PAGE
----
Election - Political consultantsEarwigged 

Political consultants: well-paid advice columnists or shrewd strategists?

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Political consultants have a rich literary history in fact and fiction, although not a particularly flattering one. Shakespeare's Iago and Tsar Nicolas' Rasputin come to mind, as does the enterprising Italian Machiavelli, who never stopped working on his rehabilitation while imprisoned. Karl Rove, kingmaker of the early 21st century, is admired and distrusted in equal measure. We suspect that the ends justifies the means for Mr. Rove, and that that old maxim doesn't necessarily behoove a democratic republic in which the process - the means - is supposed to be the end.

When people speak of politics as a dirty business, it is most likely the consultants - perhaps whispering, We can use this 'push poll' to our advantage, in a nervous candidate's ear - that leave the bitter aftertaste in their mouths. Democratic consultant James Carville, whose shiny cue-ball head and wildly elastic twang is more familiar to TV viewers than most congresspersons', hasn't helped matters, handicapping the 2004 election on television like he was calling a horse race. And that is how political consultants often appear: as gamblers and day traders, interested in playing the system for power and personal gain.

It's a perception that offends Christian Archer, 32, campaign manager for Phil Hardberger. "If you are not motivated by a sense in your soul that this is important for the future, you can't do it," he says. Across the small room from his desk is the small closet in which Archer has spent at least four nights, catching a few winks between 18-hour days. Empty venti Starbucks - his favorite campaign lunch - are piling up on the bookshelf behind his head.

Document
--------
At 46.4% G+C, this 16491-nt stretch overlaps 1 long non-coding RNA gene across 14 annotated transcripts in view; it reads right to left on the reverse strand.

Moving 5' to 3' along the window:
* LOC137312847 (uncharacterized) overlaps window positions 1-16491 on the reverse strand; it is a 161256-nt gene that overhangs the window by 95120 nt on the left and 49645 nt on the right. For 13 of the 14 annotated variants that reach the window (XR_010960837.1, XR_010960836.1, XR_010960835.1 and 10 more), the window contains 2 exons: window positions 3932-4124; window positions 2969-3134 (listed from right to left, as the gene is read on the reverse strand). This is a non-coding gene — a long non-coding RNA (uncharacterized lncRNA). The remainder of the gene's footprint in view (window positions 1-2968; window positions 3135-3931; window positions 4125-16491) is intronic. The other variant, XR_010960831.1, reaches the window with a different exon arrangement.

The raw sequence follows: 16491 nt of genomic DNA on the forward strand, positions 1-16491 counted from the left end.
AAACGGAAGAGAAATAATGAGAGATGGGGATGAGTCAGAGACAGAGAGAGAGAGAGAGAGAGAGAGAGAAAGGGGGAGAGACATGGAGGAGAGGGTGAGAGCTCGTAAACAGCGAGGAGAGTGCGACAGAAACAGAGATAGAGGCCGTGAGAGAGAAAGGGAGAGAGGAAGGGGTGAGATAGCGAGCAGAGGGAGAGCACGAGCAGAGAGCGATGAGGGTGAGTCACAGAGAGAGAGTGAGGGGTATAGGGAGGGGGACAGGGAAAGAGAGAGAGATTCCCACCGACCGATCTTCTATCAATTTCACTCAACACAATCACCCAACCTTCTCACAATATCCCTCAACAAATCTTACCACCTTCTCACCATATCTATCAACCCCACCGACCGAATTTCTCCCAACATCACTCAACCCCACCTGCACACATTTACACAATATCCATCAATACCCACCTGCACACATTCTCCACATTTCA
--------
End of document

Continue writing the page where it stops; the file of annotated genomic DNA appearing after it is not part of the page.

If Hardberger makes it into a run-off with District 7 Councilman Julián Castro on May 7, credit will likely go to Archer. Since he joined the campaign in January, the folksy Hardberger bandwagon has acquired an engine and a map, although not a message, say his critics. Yard signs and deluxe flyers with tear-off reply cards in the candidate's colors have mushroomed across town, and his handful of big-name endorsements have been leveraged for return. Auto magnate Red McCombs sent a letter to local businessmen explaining why he supports the judge, which serves the campaign two ways. "My philosophy in campaigning is getting people to talk to people," says Archer. And McCombs' endorsement, reported in the local daily, is also likely to help Hardberger pull critical votes away from Carroll Schubert in Districts 8, 9, and 10 - votes most analysts and consultants agree he needs.

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Christian Archer, campaign manager for Phil Hardberger. (Photos by Elaine Wolff)

Through his Austin-based firm, Nathan Archer, he worked on the successful mayoral campaigns of Austin mayor Will Wynne and Houston mayor Bill White. Personal contact was key in those races, says Archer. "The field program we ran in Houston is unparalleled to anything I've heard of." Near the end of the campaign, he says, they had 90 volunteers and paid blockwalkers "knocking down four precincts a day."